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This question is related to one I asked here.

I am trying, overall, to show that $|A - \{x\}| =n-1$ using a bijection given that $A$ is a finite set with $|A|\geq 1$. For the case when $n > 1$, suppose that, since $|A|=n$, $\exists$ a bijection $f: A \to \mathbb{N}_{n}$.

With some help, I came up with the mapping $f^{-1}\circ \tau \circ I: \mathbb{N}_{n-1} \to A - \{x\}$.

Here, $I: \mathbb{N}_{n-1} \to \mathbb{N}_{n}$ where for each $j \in \mathbb{N}_{n-1}$, $I(j) = j$. It is not difficult to show that $I$ is injective, but it is not surjective, because $n$ has no preimage.

$\tau: \mathbb{N}_{n} \to \mathbb{N}_{n}$, where $\forall k \in \mathbb{N}_{n}$, $\tau(k) = \begin{cases} n & \text{if} \, k=f(x) \\ f(x) & \text{if} \, k = n \\ k & \text{otherwise} \end{cases}$

$\tau$ is bijective, whether we restrict it to $\mathbb{N}_{n} - \{f(x)\}$ or not.

Now, I need to show that the composition $f^{-1} \circ \tau \circ I$ is a well-defined bijection in order to complete my cardinality proof.

Since $I$, $\tau$, and $f^{-1}$ (since $f$ is, its inverse is) are all injective, their composition is injective.

Showing surjectivity and that the map is well-defined are not so easy for me, however. To show that $f^{-1} \circ \tau \circ I$ is surjective, I know that I need to show that every $y \in A - \{ x \}$ has a preimage in $\mathbb{N}_{n-1}$, but I'm not specifically sure how to do that. Could someone please help me with this part?

Also, to show that it's well-defined, I need to show that two different $i$'s in $\mathbb{N}_{n-1}$ do not map to the same $y \in A - \{ x \}$. Suppose they did. I.e., suppose that $i \neq j$ and $f^{-1}(\tau(I(i))) = f^{-1}(\tau(I(j)))$. Since the map is injective, it seems like this shouldn't work, but I can't use that to help me prove well-definedness, so I could use some help with this part as well.

Thank you.

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  • $\begingroup$ Another part of well-definedness is verifying that your function actually maps into $A-\{x\}$: this doesn't come free by composition because $f^{-1}$ maps into $A$. For the first bolded question, suppose $y \in A-\{x\}$. What can you say about the value of $f(y)$? This tells you something about $\tau^{-1}(f(y))$. From there you can deduce that the latter has a preimage under $I$, which is what you need for surjectivity. $\endgroup$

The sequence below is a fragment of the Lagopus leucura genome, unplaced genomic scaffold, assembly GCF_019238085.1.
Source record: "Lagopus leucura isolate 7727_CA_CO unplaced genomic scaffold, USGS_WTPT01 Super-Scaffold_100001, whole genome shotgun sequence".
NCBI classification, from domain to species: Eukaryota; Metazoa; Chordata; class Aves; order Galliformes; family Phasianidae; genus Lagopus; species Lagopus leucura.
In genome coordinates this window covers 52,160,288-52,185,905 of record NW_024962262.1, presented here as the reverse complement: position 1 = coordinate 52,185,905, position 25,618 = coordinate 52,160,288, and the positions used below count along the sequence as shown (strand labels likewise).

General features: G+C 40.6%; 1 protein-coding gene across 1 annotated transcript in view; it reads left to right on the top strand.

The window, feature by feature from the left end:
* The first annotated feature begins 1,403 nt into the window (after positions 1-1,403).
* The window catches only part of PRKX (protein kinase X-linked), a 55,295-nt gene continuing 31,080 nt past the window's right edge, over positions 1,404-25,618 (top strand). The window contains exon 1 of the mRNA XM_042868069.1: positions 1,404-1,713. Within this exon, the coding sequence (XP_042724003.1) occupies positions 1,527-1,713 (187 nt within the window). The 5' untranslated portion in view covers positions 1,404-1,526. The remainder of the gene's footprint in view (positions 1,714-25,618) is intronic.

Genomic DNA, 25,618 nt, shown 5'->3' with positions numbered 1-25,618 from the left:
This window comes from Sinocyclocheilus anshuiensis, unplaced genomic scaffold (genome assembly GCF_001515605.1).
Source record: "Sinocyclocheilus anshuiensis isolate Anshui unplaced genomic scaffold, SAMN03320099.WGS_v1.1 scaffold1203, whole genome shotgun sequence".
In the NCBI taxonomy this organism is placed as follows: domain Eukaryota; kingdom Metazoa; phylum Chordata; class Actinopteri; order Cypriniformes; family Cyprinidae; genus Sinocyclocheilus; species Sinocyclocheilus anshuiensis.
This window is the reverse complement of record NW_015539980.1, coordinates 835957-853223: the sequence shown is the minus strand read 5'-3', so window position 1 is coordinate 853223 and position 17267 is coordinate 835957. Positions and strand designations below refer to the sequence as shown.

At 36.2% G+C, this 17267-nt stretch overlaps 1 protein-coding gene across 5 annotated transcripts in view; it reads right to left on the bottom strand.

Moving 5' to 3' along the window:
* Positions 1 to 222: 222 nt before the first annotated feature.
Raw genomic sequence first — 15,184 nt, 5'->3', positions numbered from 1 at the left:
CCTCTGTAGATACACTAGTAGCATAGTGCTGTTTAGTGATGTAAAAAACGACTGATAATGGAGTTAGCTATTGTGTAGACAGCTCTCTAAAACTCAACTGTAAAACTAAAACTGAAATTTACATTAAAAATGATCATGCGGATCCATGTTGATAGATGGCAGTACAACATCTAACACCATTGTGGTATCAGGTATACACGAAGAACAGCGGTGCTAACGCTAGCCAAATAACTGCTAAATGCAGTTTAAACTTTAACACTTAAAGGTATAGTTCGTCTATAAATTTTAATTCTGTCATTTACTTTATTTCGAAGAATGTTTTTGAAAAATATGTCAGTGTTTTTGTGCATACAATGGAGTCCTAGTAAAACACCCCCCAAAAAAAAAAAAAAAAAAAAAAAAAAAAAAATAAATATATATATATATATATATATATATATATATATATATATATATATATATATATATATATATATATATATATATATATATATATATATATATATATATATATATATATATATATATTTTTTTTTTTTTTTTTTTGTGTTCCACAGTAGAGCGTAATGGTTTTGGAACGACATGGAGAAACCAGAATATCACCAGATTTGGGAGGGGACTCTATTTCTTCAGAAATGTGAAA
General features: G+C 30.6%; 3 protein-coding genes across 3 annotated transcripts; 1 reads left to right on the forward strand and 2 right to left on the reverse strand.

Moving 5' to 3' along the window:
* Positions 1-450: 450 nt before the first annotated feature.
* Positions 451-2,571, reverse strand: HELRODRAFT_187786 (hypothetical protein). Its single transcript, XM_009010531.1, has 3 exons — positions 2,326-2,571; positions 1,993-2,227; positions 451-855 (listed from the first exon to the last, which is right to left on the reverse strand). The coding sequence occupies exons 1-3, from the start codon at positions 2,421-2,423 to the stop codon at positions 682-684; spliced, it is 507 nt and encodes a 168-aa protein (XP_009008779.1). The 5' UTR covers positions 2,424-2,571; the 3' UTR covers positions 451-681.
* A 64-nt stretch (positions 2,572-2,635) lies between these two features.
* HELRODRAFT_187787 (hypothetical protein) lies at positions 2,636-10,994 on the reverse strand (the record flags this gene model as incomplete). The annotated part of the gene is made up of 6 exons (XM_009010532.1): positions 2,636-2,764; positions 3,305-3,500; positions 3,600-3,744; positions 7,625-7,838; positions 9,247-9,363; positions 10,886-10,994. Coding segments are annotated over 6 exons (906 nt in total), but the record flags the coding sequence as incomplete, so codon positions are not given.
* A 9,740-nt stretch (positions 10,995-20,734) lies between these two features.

– Erick Wong
    Feb 10 '17 at 2:47
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I will fornish to you a (maybe) different proof.

I think for you $\mathbb{N}_n:=\{1,2,...,n\}$. For me it is.

Suppose that $|A|=n$. So there is a bijection $f:\mathbb{N}_n\to A$. Since $x\in A$ and $f$ is surjective, there is $i\in\mathbb{N}_n$ such that $f(i)=x$. Define $\tau: \mathbb{N}_{n} \to \mathbb{N}_{n}$, $\forall k \in \mathbb{N}_{n}$, by

$$\tau(k) = \begin{cases} k & \text{if} ~~ 1\leq k < i \\ k-1 & \text{if} ~~ i < k \leq n \\ n & \text{if} ~~ k = i, \end{cases}$$

So $\tau$ "translade" the point $i$ (such that $f(i)=x$) to the "end of the set" $\mathbb{N}_{n}$. It is an easy exercise to show that $\tau$ is a bijection. So the function $f\circ \tau$ is still a bijection, as a composition of two bijections. Furthermore, $(f\circ \tau)(n)=x$. So if you define $\bar{f}=f\circ \tau|_{\mathbb{N}_{n-1}}$ (the restriction of $f\circ \tau$ to the set $\mathbb{N}_{n-1}$) you will get your desired bijection.

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  • $\begingroup$ thank you! This is much better than what I had originally! $\endgroup$
    – user100463
    Feb 12 '17 at 2:05

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